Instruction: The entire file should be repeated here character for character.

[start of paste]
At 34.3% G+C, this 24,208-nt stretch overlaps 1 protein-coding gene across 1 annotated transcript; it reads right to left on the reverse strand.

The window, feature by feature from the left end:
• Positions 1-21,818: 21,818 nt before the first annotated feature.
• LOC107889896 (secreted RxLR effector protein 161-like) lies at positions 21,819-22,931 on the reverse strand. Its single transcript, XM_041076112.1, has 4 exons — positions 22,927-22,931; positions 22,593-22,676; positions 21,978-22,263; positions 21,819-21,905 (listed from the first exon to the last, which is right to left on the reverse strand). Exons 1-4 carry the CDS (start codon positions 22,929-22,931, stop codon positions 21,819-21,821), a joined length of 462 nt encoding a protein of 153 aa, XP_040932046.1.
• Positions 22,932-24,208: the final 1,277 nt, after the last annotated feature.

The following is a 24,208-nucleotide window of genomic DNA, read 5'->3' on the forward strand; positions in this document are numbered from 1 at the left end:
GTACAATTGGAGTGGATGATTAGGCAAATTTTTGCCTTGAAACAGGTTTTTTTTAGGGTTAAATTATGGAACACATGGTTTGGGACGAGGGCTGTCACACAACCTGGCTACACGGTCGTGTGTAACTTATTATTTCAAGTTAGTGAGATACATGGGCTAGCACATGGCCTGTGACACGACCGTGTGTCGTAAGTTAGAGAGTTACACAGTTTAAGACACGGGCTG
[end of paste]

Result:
At 34.3% G+C, this 24,208-nt stretch overlaps 1 protein-coding gene across 1 annotated transcript; it reads right to left on the reverse strand.

The window, feature by feature from the left end:
• Positions 1-21,818: 21,818 nt before the first annotated feature.
• LOC107889896 (secreted RxLR effector protein 161-like) lies at positions 21,819-22,931 on the reverse strand. Its single transcript, XM_041076112.1, has 4 exons — positions 22,927-22,931; positions 22,593-22,676; positions 21,978-22,263; positions 21,819-21,905 (listed from the first exon to the last, which is right to left on the reverse strand). Exons 1-4 carry the CDS (start codon positions 22,929-22,931, stop codon positions 21,819-21,821), a joined length of 462 nt encoding a protein of 153 aa, XP_040932046.1.
• Positions 22,932-24,208: the final 1,277 nt, after the last annotated feature.

The following is a 24,208-nucleotide window of genomic DNA, read 5'->3' on the forward strand; positions in this document are numbered from 1 at the left end:
GTACAATTGGAGTGGATGATTAGGCAAATTTTTGCCTTGAAACAGGTTTTTTTTAGGGTTAAATTATGGAACACATGGTTTGGGACGAGGGCTGTCACACAACCTGGCTACACGGTCGTGTGTAACTTATTATTTCAAGTTAGTGAGATACATGGGCTAGCACATGGCCTGTGACACGACCGTGTGTCGTAAGTTAGAGAGTTACACAGTTTAAGACACGGGCTG